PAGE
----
- GOLD: IS IT TIME TO GET BACK IN ON THE LONG SIDE? (11/26/13): “Right now may be a bit early, but gold is shaping up to be a compelling long idea heading into 2014.”
Flash forward to today, Gold is up a healthy +6.1% YTD and gold miners are up an even healthier +16.9% YTD; this compares with a -2.9% decline for the S&P 500 Index and a larger -4.4% decline for the XLY (Consumer Discretionary sector SPDR).
While we are certain consensus has no idea how to interpret these price signals, the aforementioned performance divergences should come as no surprise to subscribers of Hedgeye Macro research. Specifically, we’ve been calling for investors to get longer of inflation-oriented assets in lieu of consumption-oriented assets, at the margins, as it becomes increasingly likely the Fed stops tapering (or incrementally eases) over the intermediate term. Refer to our 1Q14 Macro Themes (1/9/14) and our US Economy Update Call from last Wednesday for more details.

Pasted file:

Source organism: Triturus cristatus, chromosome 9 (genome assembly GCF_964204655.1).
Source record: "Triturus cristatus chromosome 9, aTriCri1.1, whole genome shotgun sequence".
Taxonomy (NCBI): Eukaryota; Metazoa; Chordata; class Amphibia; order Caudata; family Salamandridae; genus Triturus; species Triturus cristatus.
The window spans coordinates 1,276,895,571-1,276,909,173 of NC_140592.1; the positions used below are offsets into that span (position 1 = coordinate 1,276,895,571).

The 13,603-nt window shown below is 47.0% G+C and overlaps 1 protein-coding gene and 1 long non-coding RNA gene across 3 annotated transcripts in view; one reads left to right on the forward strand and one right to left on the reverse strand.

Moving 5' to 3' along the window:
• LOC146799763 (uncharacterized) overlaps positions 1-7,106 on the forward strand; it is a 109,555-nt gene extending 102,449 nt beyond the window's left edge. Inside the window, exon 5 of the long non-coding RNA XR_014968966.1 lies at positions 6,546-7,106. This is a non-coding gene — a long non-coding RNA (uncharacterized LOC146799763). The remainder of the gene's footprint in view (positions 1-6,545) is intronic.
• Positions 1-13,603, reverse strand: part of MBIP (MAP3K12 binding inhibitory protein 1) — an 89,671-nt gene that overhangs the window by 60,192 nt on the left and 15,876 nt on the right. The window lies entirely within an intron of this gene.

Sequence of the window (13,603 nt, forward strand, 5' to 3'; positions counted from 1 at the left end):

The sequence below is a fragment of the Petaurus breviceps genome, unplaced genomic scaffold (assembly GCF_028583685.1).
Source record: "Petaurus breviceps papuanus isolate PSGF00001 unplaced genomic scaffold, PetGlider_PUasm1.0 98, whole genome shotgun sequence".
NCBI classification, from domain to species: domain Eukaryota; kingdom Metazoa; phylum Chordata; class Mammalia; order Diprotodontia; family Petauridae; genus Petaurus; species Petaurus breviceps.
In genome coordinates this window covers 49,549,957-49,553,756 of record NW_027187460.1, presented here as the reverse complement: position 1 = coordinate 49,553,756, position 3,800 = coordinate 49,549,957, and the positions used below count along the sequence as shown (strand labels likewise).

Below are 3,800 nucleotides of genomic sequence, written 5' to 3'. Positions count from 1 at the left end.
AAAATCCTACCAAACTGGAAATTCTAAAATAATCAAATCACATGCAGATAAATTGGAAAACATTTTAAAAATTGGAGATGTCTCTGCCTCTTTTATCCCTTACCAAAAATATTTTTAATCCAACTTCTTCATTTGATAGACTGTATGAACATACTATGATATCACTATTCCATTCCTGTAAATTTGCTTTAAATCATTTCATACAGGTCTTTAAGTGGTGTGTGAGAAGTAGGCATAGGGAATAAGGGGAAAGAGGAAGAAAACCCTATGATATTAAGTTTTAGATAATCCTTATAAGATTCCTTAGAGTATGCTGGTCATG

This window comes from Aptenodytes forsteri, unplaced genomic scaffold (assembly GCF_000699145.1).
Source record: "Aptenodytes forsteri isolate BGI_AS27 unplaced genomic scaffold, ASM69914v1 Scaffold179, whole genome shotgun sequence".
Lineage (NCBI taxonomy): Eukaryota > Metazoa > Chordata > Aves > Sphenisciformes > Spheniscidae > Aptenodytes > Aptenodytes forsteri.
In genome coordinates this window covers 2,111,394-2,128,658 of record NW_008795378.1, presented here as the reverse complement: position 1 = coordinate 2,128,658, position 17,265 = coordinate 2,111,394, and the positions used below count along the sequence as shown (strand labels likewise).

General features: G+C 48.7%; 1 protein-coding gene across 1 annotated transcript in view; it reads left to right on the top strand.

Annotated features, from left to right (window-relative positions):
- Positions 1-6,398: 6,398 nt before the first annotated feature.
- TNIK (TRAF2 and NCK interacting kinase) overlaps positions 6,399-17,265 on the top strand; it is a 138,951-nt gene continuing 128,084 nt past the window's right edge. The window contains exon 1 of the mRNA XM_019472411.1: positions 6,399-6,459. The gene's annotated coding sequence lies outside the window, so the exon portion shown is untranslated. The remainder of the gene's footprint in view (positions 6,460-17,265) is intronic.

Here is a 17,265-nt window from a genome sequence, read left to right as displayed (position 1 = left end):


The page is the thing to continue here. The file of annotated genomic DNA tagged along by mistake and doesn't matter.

WHERE TO FROM HERE?
We continue to anticipate the pace of domestic economic growth will slow, at the margins, as reported inflation accelerates, at the margins.
The arithmetic is actually quite simple; if the GDP deflator increases, then you need a commensurate increase in GDP to maintain the same pace of inflation-adjusted growth. Unfortunately for both buy-side and sell-side consensus, which came into 2014 as bullish as it had been in well over a year, neither the reported economic data nor bottom-up operating trends at the company level bode well for “a commensurate increase in GDP”.